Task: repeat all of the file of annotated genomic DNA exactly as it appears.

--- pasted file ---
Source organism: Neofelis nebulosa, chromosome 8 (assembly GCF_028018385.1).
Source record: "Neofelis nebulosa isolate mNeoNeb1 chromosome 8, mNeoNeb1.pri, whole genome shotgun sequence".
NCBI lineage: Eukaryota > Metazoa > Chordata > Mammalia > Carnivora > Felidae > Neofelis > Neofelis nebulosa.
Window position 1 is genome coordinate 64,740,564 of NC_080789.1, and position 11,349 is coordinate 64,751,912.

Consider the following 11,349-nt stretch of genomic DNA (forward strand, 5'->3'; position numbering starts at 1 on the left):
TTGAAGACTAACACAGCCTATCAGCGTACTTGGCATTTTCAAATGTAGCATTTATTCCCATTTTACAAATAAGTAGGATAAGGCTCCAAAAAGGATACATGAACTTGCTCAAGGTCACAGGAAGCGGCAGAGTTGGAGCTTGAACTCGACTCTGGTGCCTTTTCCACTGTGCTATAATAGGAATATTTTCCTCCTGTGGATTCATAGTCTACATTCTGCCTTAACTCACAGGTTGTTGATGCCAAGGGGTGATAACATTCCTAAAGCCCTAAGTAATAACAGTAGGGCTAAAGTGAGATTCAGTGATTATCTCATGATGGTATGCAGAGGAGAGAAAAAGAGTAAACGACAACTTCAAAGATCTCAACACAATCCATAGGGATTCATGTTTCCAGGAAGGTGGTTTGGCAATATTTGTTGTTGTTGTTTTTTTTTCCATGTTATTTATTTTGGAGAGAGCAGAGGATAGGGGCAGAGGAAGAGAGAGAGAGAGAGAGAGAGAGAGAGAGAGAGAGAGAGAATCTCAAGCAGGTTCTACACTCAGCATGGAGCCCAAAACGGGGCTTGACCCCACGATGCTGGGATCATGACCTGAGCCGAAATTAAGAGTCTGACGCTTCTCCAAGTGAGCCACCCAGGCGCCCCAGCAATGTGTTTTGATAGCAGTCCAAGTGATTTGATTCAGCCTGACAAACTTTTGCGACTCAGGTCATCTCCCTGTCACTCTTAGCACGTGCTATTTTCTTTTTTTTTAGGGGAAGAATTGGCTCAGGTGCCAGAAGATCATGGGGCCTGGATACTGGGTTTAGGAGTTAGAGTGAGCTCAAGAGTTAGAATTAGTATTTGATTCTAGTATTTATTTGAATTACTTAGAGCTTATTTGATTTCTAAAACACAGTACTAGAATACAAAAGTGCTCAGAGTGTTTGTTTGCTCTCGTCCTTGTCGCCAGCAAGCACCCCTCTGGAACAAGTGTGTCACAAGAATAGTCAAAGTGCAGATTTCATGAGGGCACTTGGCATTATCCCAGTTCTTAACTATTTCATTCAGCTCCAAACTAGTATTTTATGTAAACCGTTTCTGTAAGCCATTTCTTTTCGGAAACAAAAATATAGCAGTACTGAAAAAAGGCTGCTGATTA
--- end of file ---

Source organism: Neofelis nebulosa, chromosome 8 (assembly GCF_028018385.1).
Source record: "Neofelis nebulosa isolate mNeoNeb1 chromosome 8, mNeoNeb1.pri, whole genome shotgun sequence".
NCBI lineage: Eukaryota > Metazoa > Chordata > Mammalia > Carnivora > Felidae > Neofelis > Neofelis nebulosa.
Window position 1 is genome coordinate 64,740,564 of NC_080789.1, and position 11,349 is coordinate 64,751,912.

Consider the following 11,349-nt stretch of genomic DNA (forward strand, 5'->3'; position numbering starts at 1 on the left):
TTGAAGACTAACACAGCCTATCAGCGTACTTGGCATTTTCAAATGTAGCATTTATTCCCATTTTACAAATAAGTAGGATAAGGCTCCAAAAAGGATACATGAACTTGCTCAAGGTCACAGGAAGCGGCAGAGTTGGAGCTTGAACTCGACTCTGGTGCCTTTTCCACTGTGCTATAATAGGAATATTTTCCTCCTGTGGATTCATAGTCTACATTCTGCCTTAACTCACAGGTTGTTGATGCCAAGGGGTGATAACATTCCTAAAGCCCTAAGTAATAACAGTAGGGCTAAAGTGAGATTCAGTGATTATCTCATGATGGTATGCAGAGGAGAGAAAAAGAGTAAACGACAACTTCAAAGATCTCAACACAATCCATAGGGATTCATGTTTCCAGGAAGGTGGTTTGGCAATATTTGTTGTTGTTGTTTTTTTTTCCATGTTATTTATTTTGGAGAGAGCAGAGGATAGGGGCAGAGGAAGAGAGAGAGAGAGAGAGAGAGAGAGAGAGAGAGAGAGAGAATCTCAAGCAGGTTCTACACTCAGCATGGAGCCCAAAACGGGGCTTGACCCCACGATGCTGGGATCATGACCTGAGCCGAAATTAAGAGTCTGACGCTTCTCCAAGTGAGCCACCCAGGCGCCCCAGCAATGTGTTTTGATAGCAGTCCAAGTGATTTGATTCAGCCTGACAAACTTTTGCGACTCAGGTCATCTCCCTGTCACTCTTAGCACGTGCTATTTTCTTTTTTTTTAGGGGAAGAATTGGCTCAGGTGCCAGAAGATCATGGGGCCTGGATACTGGGTTTAGGAGTTAGAGTGAGCTCAAGAGTTAGAATTAGTATTTGATTCTAGTATTTATTTGAATTACTTAGAGCTTATTTGATTTCTAAAACACAGTACTAGAATACAAAAGTGCTCAGAGTGTTTGTTTGCTCTCGTCCTTGTCGCCAGCAAGCACCCCTCTGGAACAAGTGTGTCACAAGAATAGTCAAAGTGCAGATTTCATGAGGGCACTTGGCATTATCCCAGTTCTTAACTATTTCATTCAGCTCCAAACTAGTATTTTATGTAAACCGTTTCTGTAAGCCATTTCTTTTCGGAAACAAAAATATAGCAGTACTGAAAAAAGGCTGCTGATTA